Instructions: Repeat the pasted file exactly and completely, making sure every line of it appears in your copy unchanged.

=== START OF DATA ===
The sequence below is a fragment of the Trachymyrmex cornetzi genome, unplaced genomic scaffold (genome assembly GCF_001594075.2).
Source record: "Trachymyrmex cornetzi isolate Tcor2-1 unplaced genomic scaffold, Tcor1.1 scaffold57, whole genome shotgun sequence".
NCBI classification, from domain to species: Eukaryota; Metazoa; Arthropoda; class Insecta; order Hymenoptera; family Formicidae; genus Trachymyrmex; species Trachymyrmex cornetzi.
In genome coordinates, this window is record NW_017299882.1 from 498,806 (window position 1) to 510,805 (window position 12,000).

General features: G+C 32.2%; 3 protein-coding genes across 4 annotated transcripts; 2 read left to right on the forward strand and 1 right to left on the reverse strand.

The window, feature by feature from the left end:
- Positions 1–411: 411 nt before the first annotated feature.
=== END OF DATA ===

The sequence below is a fragment of the Trachymyrmex cornetzi genome, unplaced genomic scaffold (genome assembly GCF_001594075.2).
Source record: "Trachymyrmex cornetzi isolate Tcor2-1 unplaced genomic scaffold, Tcor1.1 scaffold57, whole genome shotgun sequence".
NCBI classification, from domain to species: Eukaryota; Metazoa; Arthropoda; class Insecta; order Hymenoptera; family Formicidae; genus Trachymyrmex; species Trachymyrmex cornetzi.
In genome coordinates, this window is record NW_017299882.1 from 498,806 (window position 1) to 510,805 (window position 12,000).

General features: G+C 32.2%; 3 protein-coding genes across 4 annotated transcripts; 2 read left to right on the forward strand and 1 right to left on the reverse strand.

The window, feature by feature from the left end:
- Positions 1–411: 411 nt before the first annotated feature.